Brief on COMESA
The Common Market for Eastern and Southern Africa was founded in 1993 as a successor to the Preferential Trade Area for Eastern and Southern Africa (PTA), which was established in 1981. COMESA formally succeeded the PTA on 8 December 1994 upon ratification of the Treaty. The establishment of COMESA was a fulfillment of the requirements of the PTA Treaty, which provided for the transformation of the PTA into a common market ten years after the entry into force of the PTA Treaty.
With a total population of USD 400 million covering an area of 12.89 million Km2 and a GDP of USD 230 billion COMESA is the largest of the regional groupings in Africa. With its 19 member states, population of over 389 million and annual import bill of around US$32 billion with an export bill of US$82 billion COMESA forms a major market place for both internal and external trading. Its area is impressive on the map of the African Continent covering a geographical area of 12 Million (sq km).
The COMESA Free Trade Area was launched on 31st October, 2000 to provide duty free and quota free market access goods originating from COMESA Member States. The Launching of the FTA has seen phenomenal growth in intra COMESA trade.
For more information please visit the site, www.comesa.int
Kenya in COMESA
Kenya has been one of the countries that has been steadfastly implementing COMESA programmes and has signed and ratified almost all COMESA instruments. These include the following:
- COMESA Treaty,
- Regional Customs Transit Guarantee Scheme,
- Protocol for Establishment of the Fund for Cooperation, Compensation and Development (COMESA Fund),
- Charter on a Regime of Multinational Industrial Enterprises (MIE),
- Protocol on the Gradual Relaxation and Eventual Elimination of Visa Requirements,
- Articles of Association of Commercial Banks of COMESA,
- Charter Establishing the Federation of National Associations of Women in Business in Eastern and Southern Africa,
- PTA Bank Charter,
- ZEP-Re Charter, and
- Agreement on Privileges and Immunities
Kenya also hosts some of the COMESA institutions in Nairobi which include the COMESA insurance institution- ZEP-RE, the COMESA Monetary Institute and the Regional Reference Laboratory, catering for plant protection. Kenya will continue to provide a favorable environment for the running of these institutions to ensure that they meet their objectives.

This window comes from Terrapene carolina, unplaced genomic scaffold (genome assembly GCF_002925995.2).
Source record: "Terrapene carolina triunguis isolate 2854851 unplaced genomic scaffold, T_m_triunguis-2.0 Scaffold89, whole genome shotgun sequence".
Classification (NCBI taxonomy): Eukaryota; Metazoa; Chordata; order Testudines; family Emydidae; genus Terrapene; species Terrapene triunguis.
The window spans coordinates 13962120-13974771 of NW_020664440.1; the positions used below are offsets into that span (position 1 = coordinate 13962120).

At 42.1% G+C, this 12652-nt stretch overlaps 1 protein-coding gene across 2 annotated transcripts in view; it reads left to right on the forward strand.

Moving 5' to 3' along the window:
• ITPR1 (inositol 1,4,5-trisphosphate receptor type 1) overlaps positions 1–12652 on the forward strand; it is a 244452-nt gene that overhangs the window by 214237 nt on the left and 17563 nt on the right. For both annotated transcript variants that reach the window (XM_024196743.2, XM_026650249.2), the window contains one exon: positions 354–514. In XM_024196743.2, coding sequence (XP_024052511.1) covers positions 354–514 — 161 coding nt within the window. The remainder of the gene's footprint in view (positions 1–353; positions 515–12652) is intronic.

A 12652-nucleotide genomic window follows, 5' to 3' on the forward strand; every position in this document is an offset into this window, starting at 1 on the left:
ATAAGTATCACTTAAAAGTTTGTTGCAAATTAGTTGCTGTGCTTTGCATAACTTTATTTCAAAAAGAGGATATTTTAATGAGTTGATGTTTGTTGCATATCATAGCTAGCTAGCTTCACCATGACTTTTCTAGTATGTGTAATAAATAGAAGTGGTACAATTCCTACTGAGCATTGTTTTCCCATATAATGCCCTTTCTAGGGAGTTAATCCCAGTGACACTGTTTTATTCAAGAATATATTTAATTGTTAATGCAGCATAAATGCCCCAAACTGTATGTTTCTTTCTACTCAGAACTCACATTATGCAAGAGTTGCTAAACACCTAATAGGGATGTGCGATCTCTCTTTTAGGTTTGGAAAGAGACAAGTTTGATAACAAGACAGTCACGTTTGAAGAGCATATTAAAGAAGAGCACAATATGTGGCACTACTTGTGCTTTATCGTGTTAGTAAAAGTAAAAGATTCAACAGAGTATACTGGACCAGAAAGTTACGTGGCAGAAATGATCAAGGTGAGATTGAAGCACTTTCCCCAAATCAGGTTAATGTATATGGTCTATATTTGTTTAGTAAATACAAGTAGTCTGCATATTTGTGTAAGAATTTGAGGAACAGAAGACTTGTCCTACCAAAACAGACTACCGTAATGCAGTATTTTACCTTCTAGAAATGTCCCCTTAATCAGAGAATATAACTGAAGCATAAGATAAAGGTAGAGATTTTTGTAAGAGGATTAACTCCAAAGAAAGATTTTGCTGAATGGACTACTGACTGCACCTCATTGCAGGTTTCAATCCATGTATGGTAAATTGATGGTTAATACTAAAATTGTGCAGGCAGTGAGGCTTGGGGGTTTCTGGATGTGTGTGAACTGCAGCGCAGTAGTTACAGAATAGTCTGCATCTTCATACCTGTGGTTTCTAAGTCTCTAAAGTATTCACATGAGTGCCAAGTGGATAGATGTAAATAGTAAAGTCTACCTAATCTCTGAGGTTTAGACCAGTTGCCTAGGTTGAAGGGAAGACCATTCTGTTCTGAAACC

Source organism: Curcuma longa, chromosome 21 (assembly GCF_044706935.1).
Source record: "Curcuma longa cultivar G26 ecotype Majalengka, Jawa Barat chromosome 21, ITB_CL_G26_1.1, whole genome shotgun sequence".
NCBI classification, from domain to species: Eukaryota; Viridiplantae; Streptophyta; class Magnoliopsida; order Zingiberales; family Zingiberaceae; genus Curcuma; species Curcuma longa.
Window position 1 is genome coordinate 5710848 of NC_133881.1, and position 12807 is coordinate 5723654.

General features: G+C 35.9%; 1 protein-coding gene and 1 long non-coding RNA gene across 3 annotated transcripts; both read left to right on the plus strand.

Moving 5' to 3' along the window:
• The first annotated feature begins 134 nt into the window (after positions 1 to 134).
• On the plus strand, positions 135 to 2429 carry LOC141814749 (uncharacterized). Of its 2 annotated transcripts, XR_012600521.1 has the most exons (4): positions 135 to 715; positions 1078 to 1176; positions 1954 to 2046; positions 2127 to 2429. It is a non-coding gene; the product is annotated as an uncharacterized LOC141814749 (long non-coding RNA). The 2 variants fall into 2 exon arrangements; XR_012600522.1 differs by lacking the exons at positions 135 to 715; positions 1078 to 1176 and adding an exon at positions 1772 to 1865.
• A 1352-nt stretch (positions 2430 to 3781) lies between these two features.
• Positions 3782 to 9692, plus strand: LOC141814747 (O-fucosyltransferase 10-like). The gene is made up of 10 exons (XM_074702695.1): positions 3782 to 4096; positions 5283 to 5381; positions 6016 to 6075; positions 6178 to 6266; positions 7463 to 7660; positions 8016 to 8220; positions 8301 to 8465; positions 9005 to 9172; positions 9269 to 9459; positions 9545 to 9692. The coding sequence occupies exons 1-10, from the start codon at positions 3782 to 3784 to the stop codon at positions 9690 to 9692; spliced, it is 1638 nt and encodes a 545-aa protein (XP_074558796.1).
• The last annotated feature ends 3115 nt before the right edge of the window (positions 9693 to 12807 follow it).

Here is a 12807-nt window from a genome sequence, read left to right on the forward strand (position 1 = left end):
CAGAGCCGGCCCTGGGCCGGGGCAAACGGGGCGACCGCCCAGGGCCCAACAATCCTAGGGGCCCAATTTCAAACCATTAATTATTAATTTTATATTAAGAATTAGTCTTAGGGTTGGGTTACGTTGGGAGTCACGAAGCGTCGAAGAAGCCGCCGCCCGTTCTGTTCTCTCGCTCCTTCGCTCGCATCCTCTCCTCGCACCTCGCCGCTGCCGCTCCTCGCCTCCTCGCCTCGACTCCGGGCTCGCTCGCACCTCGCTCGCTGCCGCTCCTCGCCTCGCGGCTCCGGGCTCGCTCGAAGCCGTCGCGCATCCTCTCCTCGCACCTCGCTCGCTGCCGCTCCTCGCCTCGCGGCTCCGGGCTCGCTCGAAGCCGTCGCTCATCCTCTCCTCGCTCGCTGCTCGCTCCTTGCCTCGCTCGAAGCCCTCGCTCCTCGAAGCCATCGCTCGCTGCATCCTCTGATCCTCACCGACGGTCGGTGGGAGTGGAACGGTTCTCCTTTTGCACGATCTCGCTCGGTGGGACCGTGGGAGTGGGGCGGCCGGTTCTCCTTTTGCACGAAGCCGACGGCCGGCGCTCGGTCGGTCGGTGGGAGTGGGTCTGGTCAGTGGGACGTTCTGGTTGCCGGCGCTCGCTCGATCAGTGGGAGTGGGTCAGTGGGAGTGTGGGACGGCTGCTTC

COMESA region remains one of the most important market destination for Kenya analysis demonstrates that the COMESA FTA is fueling the vigorous growth of Kenya’s exports to COMESA member states. Kenya’s major exports into COMESA comprise of tea, Portland cement, tobacco cigarettes, detergents, malt beer, cooking oil and salts. The total exports from Kenya into the COMESA market rose by 77% from US$ 944 million in 2004 to US$ 1.672 billion in 2008. Imports from the COMESA region rose by 145% from US$ 174 million in 2004 to US$ 428 million in 2008.
Although most of Kenya’s exports to COMESA comprise manufactured goods, there is a dichotomy in regard to market destination. Whilst exports to Egypt and Sudan are largely composed of tea and coffee, exports to markets in East, Central and Southern Africa include consumables, steel products and pharmaceuticals. Certain non-traditional exports have experienced a substantial improvement in performance. Exports of black fermented tea, Portland cement and flat rolled steel have maintained their high places in the export rankings. Chocolates, soaps, plastic furniture, sacks and bags have demonstrated a dramatic improvement.
Kenya’s total exports to the top ten countries in COMESA increased from US$ 423 million in 2000 to US $790 millions in 2005, with Uganda taking the lead, followed by Egypt. Kenyan exports to Sudan have steadily increased overtime from 26 million in 2000 to 85 million in 2005. Notable export expansion has been observed in all the top ten Export destinations especially to DRC, Rwanda, Ethiopia, Burundi, Zambia and Malawi. The trends observed for exports also apply to re-exports, which rose from US$ 150.1 million in 2000 to US$ 464.2 million in 2005.
The FTA has also resulted in greater competition amongst companies in COMESA, leading to vulnerability of some industries in Kenya, notably sugar, wheat flour, paper products and construction materials. With regard to imports, Egypt has maintained its lead as Kenya’s main COMESA import source, with the value of Kenyan imports from Egypt rising from US$ 21 million in 2000 to US$ 80 million in 2005. Egypt is followed by Swaziland, from which imports rose over this period from US$ 2.7 million to US$ 35 million, and by Mauritius, where the increase was from US$ 5 million in 2000 to US$ 13 million in 2005.
Cognizant of the fact that the FTA has largely been of benefit to large and medium-sized exporters and manufacturers, COMESA is promoting small-scale cross border traders through holding trade fairs and exhibitions, and implementation of the simplified Certificate of Origin, which targets consignments not exceeding US$ 500 in value. The level of cross-border trade between Kenya, Uganda, Sudan and Ethiopia is expected to increase through the operationalization of the simplified Certificate of Origin.